On Michael Jackson passing

I was going to post something about Michael Jackson’s passing the other day, but nothing seemed to work. I wrote for hours, but just couldn’t find the right balance. So, I’d made up my mind that I wasn’t going to post anything at all. Then, today, I stumbled across a video of 11 year old guitar prodigy Sungha Jung playing Billy Jean, and it occurred to me that it would make a simple, fitting farewell for an insanely talented, yet very troubled man… Here’s hoping that he finds peace, and that maybe we as a culture learn something from his passing about the fine line between childhood fame and child abuse.

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12 Comments

  1. Foley
    Posted June 28, 2009 at 9:32 pm | Permalink

    That was very nice, among the best tributes to MJ thus far, except the part about there being a “fine line” between child fame and child abuse.

    That’s like the “fine line” between this and this.

  2. Posted June 28, 2009 at 9:48 pm | Permalink

    OK, maybe the line isn’t so fine. I just think that we as a culture need to do a better job of protecting our kids from the destructive forces of celebrity. Sure, some kids, like Jodie Foster and Ron Howard, seem to have come through it alright, but for every one of them, there must be hundreds more that are chewed up by the industry system and shit back out. It’s a difficult enough task to live through it as an adult, I can’t imagine how hard it would be on a child.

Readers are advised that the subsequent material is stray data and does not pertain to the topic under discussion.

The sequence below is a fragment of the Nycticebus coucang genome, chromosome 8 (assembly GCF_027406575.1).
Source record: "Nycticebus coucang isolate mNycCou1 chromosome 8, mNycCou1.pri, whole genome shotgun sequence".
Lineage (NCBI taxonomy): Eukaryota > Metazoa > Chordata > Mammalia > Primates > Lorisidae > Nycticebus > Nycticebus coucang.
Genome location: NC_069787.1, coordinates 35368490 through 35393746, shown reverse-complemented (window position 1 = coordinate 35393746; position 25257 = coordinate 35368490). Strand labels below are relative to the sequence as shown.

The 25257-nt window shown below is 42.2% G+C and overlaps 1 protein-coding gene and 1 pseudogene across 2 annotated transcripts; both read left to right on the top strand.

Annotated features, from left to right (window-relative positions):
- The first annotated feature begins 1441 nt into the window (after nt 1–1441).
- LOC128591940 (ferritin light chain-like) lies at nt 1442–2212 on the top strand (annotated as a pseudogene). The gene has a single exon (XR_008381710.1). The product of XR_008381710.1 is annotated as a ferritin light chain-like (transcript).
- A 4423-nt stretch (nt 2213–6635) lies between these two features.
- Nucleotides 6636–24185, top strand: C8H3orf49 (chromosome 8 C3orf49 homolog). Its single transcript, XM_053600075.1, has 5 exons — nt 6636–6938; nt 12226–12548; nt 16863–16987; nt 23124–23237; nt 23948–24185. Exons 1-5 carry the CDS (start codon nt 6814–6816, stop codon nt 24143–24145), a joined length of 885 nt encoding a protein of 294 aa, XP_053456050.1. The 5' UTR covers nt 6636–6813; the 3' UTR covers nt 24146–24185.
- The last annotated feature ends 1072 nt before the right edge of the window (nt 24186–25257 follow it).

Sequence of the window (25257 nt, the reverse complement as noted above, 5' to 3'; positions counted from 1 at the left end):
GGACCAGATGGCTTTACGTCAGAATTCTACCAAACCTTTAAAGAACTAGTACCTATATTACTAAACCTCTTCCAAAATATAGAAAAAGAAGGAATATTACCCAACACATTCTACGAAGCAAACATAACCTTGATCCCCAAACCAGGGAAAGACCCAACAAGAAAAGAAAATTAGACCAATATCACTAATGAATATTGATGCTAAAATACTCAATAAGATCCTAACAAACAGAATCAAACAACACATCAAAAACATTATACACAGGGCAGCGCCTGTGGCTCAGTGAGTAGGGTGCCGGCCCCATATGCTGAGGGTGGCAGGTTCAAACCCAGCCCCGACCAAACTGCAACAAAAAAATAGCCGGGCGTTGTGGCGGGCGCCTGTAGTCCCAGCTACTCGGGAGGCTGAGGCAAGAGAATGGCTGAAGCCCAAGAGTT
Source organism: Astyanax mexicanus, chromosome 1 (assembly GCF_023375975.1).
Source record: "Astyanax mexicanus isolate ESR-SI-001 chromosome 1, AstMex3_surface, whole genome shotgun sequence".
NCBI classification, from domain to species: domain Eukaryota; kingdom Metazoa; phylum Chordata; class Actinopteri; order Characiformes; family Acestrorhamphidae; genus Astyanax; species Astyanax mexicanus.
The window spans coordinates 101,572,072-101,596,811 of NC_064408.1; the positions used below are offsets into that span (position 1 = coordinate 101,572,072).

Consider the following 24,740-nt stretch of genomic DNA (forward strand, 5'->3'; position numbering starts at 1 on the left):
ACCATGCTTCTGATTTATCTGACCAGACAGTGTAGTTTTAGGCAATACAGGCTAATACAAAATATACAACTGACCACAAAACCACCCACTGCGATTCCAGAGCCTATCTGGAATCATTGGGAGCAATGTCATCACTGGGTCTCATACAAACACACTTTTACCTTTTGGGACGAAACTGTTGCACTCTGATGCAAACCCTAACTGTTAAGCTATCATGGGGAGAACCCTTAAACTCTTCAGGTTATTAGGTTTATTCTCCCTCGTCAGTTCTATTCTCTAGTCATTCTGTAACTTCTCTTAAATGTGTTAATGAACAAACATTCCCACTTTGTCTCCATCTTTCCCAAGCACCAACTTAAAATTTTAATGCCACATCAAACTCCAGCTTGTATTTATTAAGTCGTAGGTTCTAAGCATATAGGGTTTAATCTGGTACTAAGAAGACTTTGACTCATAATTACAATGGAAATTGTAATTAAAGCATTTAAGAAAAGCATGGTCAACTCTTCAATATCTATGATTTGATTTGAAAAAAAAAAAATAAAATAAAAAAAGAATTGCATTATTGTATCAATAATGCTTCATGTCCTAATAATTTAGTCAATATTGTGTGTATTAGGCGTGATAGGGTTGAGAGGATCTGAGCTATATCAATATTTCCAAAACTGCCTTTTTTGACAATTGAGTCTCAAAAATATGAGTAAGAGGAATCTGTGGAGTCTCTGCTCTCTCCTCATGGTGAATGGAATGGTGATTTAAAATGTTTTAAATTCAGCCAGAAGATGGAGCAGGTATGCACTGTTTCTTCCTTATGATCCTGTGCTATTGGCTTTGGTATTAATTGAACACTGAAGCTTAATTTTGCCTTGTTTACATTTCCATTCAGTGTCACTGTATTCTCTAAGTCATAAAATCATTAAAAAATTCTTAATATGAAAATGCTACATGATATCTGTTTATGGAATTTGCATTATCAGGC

3. Brackinald Achery
    Posted June 28, 2009 at 9:50 pm | Permalink

    May we all live lives where everyone thinks we’re a laughingstock douchebag when we’re alive on Wednesday, then honor us mournfully after we die on Friday.

  4. Posted June 28, 2009 at 10:03 pm | Permalink

    I don’t think – at least in my case – it’s was an “either/or” kind of thing regarding Jackson. Sure, I thought that he was odd, perhaps disturbingly so, but that didn’t change the fact that he clearly had talent. And, for what it’s worth, I think I also wished GG Alin peace in the great beyond when he passed, in spite of the fact that he was, in life, a shit-throwing hate rocker. You don’t have to love someone to wish them well… And, as I mentioned, with Michael, I think there are others to share the blame for what happened to him.

    Remember that scene in Citizen Kane where they say something like, “If he hadn’t had so much money, he might have actually amounted to something”? Well, I kind of get that sense from Jackson. I think if his dad hadn’t pushed him so hard, and if he hadn’t become so isolated due to fame, that he might have done even more, and perhaps remained sane through it.

  5. Posted June 28, 2009 at 10:06 pm | Permalink

    And, before anyone says it, no, this kid’s no Yuto Miyazawa.

  6. Michelle
    Posted June 28, 2009 at 10:08 pm | Permalink

    Thank you Mark. I’ve only known overgrown children who learned a few chords, grew their hair out and pretended to be musically inclined. Finding a child who who actually has musical talent is a perfect tribute to Michael Jackson.